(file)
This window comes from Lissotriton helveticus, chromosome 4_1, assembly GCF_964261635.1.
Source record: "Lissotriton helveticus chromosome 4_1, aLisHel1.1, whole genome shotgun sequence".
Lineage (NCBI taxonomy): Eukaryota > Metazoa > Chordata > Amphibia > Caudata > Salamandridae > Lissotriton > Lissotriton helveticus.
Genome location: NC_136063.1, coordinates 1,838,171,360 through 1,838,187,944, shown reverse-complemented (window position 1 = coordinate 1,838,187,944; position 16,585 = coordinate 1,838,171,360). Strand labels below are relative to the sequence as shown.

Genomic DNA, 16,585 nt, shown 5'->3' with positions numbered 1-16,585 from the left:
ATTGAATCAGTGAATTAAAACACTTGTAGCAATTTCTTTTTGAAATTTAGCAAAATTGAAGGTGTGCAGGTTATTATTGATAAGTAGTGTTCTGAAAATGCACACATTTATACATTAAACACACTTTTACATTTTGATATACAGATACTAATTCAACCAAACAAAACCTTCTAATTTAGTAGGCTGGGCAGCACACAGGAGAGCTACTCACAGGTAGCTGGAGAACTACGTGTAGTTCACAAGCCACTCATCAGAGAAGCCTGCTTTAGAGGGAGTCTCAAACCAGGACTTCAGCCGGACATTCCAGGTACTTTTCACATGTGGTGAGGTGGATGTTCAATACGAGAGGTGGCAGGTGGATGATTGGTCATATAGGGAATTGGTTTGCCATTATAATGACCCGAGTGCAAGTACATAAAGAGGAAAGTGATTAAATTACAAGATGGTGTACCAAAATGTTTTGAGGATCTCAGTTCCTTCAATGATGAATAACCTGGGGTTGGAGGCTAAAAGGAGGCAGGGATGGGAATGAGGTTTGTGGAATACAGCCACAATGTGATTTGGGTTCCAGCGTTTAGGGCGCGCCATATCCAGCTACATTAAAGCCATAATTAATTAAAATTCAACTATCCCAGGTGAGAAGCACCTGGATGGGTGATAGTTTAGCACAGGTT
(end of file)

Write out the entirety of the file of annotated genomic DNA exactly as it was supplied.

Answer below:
This window comes from Lissotriton helveticus, chromosome 4_1, assembly GCF_964261635.1.
Source record: "Lissotriton helveticus chromosome 4_1, aLisHel1.1, whole genome shotgun sequence".
Lineage (NCBI taxonomy): Eukaryota > Metazoa > Chordata > Amphibia > Caudata > Salamandridae > Lissotriton > Lissotriton helveticus.
Genome location: NC_136063.1, coordinates 1,838,171,360 through 1,838,187,944, shown reverse-complemented (window position 1 = coordinate 1,838,187,944; position 16,585 = coordinate 1,838,171,360). Strand labels below are relative to the sequence as shown.

Genomic DNA, 16,585 nt, shown 5'->3' with positions numbered 1-16,585 from the left:
ATTGAATCAGTGAATTAAAACACTTGTAGCAATTTCTTTTTGAAATTTAGCAAAATTGAAGGTGTGCAGGTTATTATTGATAAGTAGTGTTCTGAAAATGCACACATTTATACATTAAACACACTTTTACATTTTGATATACAGATACTAATTCAACCAAACAAAACCTTCTAATTTAGTAGGCTGGGCAGCACACAGGAGAGCTACTCACAGGTAGCTGGAGAACTACGTGTAGTTCACAAGCCACTCATCAGAGAAGCCTGCTTTAGAGGGAGTCTCAAACCAGGACTTCAGCCGGACATTCCAGGTACTTTTCACATGTGGTGAGGTGGATGTTCAATACGAGAGGTGGCAGGTGGATGATTGGTCATATAGGGAATTGGTTTGCCATTATAATGACCCGAGTGCAAGTACATAAAGAGGAAAGTGATTAAATTACAAGATGGTGTACCAAAATGTTTTGAGGATCTCAGTTCCTTCAATGATGAATAACCTGGGGTTGGAGGCTAAAAGGAGGCAGGGATGGGAATGAGGTTTGTGGAATACAGCCACAATGTGATTTGGGTTCCAGCGTTTAGGGCGCGCCATATCCAGCTACATTAAAGCCATAATTAATTAAAATTCAACTATCCCAGGTGAGAAGCACCTGGATGGGTGATAGTTTAGCACAGGTT